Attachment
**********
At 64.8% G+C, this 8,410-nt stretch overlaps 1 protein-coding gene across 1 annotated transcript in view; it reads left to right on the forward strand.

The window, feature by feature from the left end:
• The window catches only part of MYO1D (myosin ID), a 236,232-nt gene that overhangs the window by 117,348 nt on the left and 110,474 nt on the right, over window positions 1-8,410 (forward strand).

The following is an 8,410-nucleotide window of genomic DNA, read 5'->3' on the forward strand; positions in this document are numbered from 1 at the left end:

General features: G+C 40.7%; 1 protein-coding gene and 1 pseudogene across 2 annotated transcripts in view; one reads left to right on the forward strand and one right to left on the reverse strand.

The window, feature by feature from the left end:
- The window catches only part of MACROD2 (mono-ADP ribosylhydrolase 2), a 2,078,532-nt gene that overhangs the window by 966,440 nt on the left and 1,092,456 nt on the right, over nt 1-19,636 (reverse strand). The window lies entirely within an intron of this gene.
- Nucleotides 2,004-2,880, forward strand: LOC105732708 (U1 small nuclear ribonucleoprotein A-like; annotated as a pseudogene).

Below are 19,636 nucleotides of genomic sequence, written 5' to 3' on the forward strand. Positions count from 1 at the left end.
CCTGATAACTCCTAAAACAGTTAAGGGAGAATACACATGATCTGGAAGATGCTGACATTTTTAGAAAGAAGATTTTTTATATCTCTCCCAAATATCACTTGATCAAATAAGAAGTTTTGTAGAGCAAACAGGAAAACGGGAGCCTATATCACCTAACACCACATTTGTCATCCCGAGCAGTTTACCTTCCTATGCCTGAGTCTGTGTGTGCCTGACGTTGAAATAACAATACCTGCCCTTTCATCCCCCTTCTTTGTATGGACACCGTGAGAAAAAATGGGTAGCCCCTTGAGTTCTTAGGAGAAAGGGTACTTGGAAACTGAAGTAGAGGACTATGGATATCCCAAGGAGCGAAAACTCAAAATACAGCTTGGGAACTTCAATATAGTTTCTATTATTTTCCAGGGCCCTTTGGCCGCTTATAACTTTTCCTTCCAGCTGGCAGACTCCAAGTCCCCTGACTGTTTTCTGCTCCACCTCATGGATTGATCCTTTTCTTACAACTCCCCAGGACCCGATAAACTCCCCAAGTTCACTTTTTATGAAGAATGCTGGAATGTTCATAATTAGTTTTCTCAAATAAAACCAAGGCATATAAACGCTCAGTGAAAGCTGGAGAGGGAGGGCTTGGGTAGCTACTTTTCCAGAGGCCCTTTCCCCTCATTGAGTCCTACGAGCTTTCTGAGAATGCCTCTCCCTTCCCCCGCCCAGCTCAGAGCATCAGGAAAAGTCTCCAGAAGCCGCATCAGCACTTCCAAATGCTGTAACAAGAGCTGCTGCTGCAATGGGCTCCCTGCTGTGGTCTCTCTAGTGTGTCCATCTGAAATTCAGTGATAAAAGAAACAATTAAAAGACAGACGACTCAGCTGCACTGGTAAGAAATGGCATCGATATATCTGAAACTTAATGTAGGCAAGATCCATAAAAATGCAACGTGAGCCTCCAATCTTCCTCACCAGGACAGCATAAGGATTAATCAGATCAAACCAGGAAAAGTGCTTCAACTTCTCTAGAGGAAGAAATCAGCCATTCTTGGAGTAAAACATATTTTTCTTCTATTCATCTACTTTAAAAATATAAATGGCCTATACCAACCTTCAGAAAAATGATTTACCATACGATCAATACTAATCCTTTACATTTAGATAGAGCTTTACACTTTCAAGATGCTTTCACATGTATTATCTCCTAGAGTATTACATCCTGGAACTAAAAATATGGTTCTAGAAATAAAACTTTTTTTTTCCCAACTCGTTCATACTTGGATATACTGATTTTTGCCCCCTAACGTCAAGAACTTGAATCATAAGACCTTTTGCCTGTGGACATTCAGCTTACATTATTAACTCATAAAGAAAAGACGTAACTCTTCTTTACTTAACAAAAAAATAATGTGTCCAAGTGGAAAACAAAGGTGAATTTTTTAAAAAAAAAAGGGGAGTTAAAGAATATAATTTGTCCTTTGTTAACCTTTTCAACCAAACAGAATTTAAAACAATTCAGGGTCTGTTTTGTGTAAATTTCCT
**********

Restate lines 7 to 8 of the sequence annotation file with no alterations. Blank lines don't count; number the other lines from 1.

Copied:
- The window catches only part of MACROD2 (mono-ADP ribosylhydrolase 2), a 2,078,532-nt gene that overhangs the window by 966,440 nt on the left and 1,092,456 nt on the right, over nt 1-19,636 (reverse strand). The window lies entirely within an intron of this gene.
- Nucleotides 2,004-2,880, forward strand: LOC105732708 (U1 small nuclear ribonucleoprotein A-like; annotated as a pseudogene).